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Thor is the God of Laughter in “Thor: Ragnarok”

One of the many wonderful things to list about Marvel Studios is their ability to somewhat reinvent themselves every time a new movie is being made. The Russo Brothers proved that when they created Captain: The Winter Soldier by giving us a political thriller, and James Gunn did the same when he created Guardians of the Galaxy, with all of its space operatic music filled goodness. Marvel’s willingness to take such chances is one of the biggest factors for their continued success with their Cinematic Universe. Now they have perhaps taken their biggest risk yet by handing the directorial reigns to Taika Waititi (What We Do in the Shadows) in creating something which can only be regarded as Marvel’s first all out comedy with Thor: Ragnarok.

This third installment of the Thor series quite literally opens up hot. It initially comes off as just a trivial conflict, but Waititi shows us that nothing goes to waste, and this opener is no exception. Without giving away any spoilers, Thor finds himself in a sticky situation, in which he skillfully (meaning “forcefully”) manages his own escape only to come across the galaxy to meet his destiny. Thor is reacquainted with old friends and makes new friends as well, and this is happening all the while Thor is desperate to prevent Ragnarok from destroying Asgard. It all sounds mostly serious, right? Well this movie is anything but serious. Again, while all of this is happening we see Chris Hemsworth (who has really come a long way with his comedic acting) get in to one ridiculously funny situation after another. Of course it doesn’t hurt that his cohorts throughout all of these are all equally outrageous on the big screen, starting with probably the single most popular “bad guy” in the MCU, that being Tom Hiddleston’s Loki. One of the most beautiful things about Loki is that he truly is something of a chameleon and that makes his character very hard to figure out. Yes, Loki does have the power to change his physical appearance, but the character is written to where his true motives are difficult to discover. One moment he is behaving in a manner that is entirely self-serving, perhaps even destructive, only to be followed by actions that can be considered quite noble, and Hiddleston gives us all of these all the while keeping us convinced that he is the same character. Someone else that successfully plays up for laughs much of his screen time is the Hulk. For most of the appearances that we’ve ever seen Hulk in there isn’t much opportunity for character development for him because he such a raging green monster. However the story, written by Eric Pearson, Craig Kyle, and Christopher Yost, give us a Hulk who could almost be taken out of the comic book. For all of the scenes where we are given just Thor and the Hulk we are seeing a character that is surprisingly eloquent. He’s still filled with anger, but he’s eloquent to a point, which makes Hulk possibly one of the most interesting characters in the entire movie. On the flipside of that we have Mark Ruffalo as Bruce Banner, who also plays his character will a comedic edge as Banner tries to reconcile himself with his surroundings. Then there is Tessa Thompson as Valkyrie, a rather mysterious bounty hunter type of character who is initially rather unlikable, but as Thor learns about her, and then proceeds to remind her of who she is, she starts on that redemptive hero’s journey path, making her someone that many in the audience can clearly relate to. As for Karl Urban, his character of Skurge is probably the most misleading from all of the trailers and the press that has been given. In that respect it makes him the most surprising simply as a character with his own set of motivations. It also allows for Urban to also flex those comedy chops of his in a way that he seldom gets to do. Another actor who is not known for comedy is Anthony Hopkins as Odin, and while his scenes are brief in comparison to what we were given in the first two Thor films, there is one in particular that had the audiences howling with laughter, which is a huge credit to the wide range of roles this amazing actor is capable of playing. This in turn leads us to the big heavy of the movie, that being Cate Blanchett as Hela. Hers is another character that trailers and press totally led fans down some pretty incorrect paths as to who Hela really is. Blanchett also shows that she too has some good comedic timing with her character, and while most of what she does and says is pretty serious, she also has moments where her lines are almost said with a wink while her tongue is firmly planted in her cheek. In some ways that makes her part one of the most difficult because she has to really play on a lot of subtleties that almost makes her “gags” indiscernible. However they are there and she does not overplay them at all. She still comes off as the Goddess of Death and with all of the serious baggage that may come with playing a character like that. Nonetheless throughout all of her scenes she never pushes a joke so hard that it operates at the expense of how deadly her character is supposed to be. Then we finally have Jeff Goldblum as the Grandmaster. Need I say more? Jeff Goldblum brought all of his eccentricities and put them in this movie, so in other words Goldblum was essentially playing himself. While all of that was enjoyable it makes it hard for audiences to believe that his character is actually the brother to Benicio Del Toro’s character The Collector. So, all in all, what we have here is probably one of the finest casting decisions made for any Marvel movie. Despite Goldblum’s penchant for playing himself, everyone else is coming with just the right amount of humor so as to make each person’s performance perfectly balanced against everyone else’s.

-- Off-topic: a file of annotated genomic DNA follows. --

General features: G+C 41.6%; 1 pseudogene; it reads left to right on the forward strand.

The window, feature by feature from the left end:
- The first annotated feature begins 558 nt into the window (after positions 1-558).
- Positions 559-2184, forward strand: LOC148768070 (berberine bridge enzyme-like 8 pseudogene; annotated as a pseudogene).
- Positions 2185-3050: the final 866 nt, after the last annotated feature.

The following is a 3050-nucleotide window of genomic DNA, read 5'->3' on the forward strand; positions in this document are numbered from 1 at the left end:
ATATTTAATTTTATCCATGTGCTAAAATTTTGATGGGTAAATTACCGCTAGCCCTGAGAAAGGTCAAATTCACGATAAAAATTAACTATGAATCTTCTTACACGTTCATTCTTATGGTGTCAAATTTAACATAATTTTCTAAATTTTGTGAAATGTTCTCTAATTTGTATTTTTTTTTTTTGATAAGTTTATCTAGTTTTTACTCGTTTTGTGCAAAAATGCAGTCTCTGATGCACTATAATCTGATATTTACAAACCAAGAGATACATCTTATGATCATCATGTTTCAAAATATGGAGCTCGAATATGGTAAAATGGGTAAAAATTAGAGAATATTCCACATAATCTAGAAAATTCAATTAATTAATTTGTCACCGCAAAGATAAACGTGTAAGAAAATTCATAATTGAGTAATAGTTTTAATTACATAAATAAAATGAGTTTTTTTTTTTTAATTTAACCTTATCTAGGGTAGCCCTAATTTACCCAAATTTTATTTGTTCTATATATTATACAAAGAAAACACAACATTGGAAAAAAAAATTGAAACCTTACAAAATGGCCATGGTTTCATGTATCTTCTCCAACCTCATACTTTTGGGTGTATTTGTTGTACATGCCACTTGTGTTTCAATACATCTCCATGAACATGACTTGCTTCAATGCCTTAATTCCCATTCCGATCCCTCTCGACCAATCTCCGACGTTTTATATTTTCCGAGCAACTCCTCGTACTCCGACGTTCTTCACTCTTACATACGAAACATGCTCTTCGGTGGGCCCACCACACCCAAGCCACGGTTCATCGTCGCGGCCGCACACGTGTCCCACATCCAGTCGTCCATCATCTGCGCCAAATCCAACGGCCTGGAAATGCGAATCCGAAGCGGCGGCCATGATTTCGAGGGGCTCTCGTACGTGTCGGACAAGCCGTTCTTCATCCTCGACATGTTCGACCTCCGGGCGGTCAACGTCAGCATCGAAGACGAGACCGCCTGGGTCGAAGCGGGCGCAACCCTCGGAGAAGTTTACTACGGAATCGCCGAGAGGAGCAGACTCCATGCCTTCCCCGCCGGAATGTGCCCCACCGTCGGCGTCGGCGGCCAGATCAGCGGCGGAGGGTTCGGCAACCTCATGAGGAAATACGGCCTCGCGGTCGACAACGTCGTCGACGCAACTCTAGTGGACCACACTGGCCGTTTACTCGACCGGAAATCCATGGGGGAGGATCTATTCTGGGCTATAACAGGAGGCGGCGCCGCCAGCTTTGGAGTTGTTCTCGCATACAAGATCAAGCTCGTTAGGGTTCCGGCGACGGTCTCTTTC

Waititi has been known mostly as something of a satirist, but now he has directed what could arguably be the biggest movie in his entire career, and it’s a phenomenal success. The early showing we attended was practically filled up. The few empty seats in the theater clearly show people’s excitement for these movies, and now Waititi’s name will stand alongside that of Favreau, Whedon, Gunn, and Russo. Even his action scenes, as formulaic as some people claim them to be, were quite outstanding and very easy to follow. If there is any one thing to criticize the movie for is that the jokes and gags are a bit too closely packed together. As one joke paid off the audience would be laughing so loudly that the next gag would get lost. However that is a very minor consideration, and it simply means that this movie has some very good re-watchability built in to it. Thor: Ragnarok has some excellent action scenes, some interesting story points that continue to assist in the Universe building, some well played out drama that gently pull on the heartstrings, and plenty of laughs that will have you quoting jokes from the movie as you leave the theater. One last word of warning… As with all Marvel films, there are stingers after the movie ends. There is the typical mid-credit stinger that helps to set up what is coming up, and then there is the end-credit stinger that is simply there for laughs. Just like previous Marvel movies, there were people leaving the theater right when the credits began to roll. If you’re a fan of the MCU then don’t leave until the houselights come up, otherwise you’ll be VERY sorry!!!

Thor: Ragnarok gets 5 out of 5 Hammers.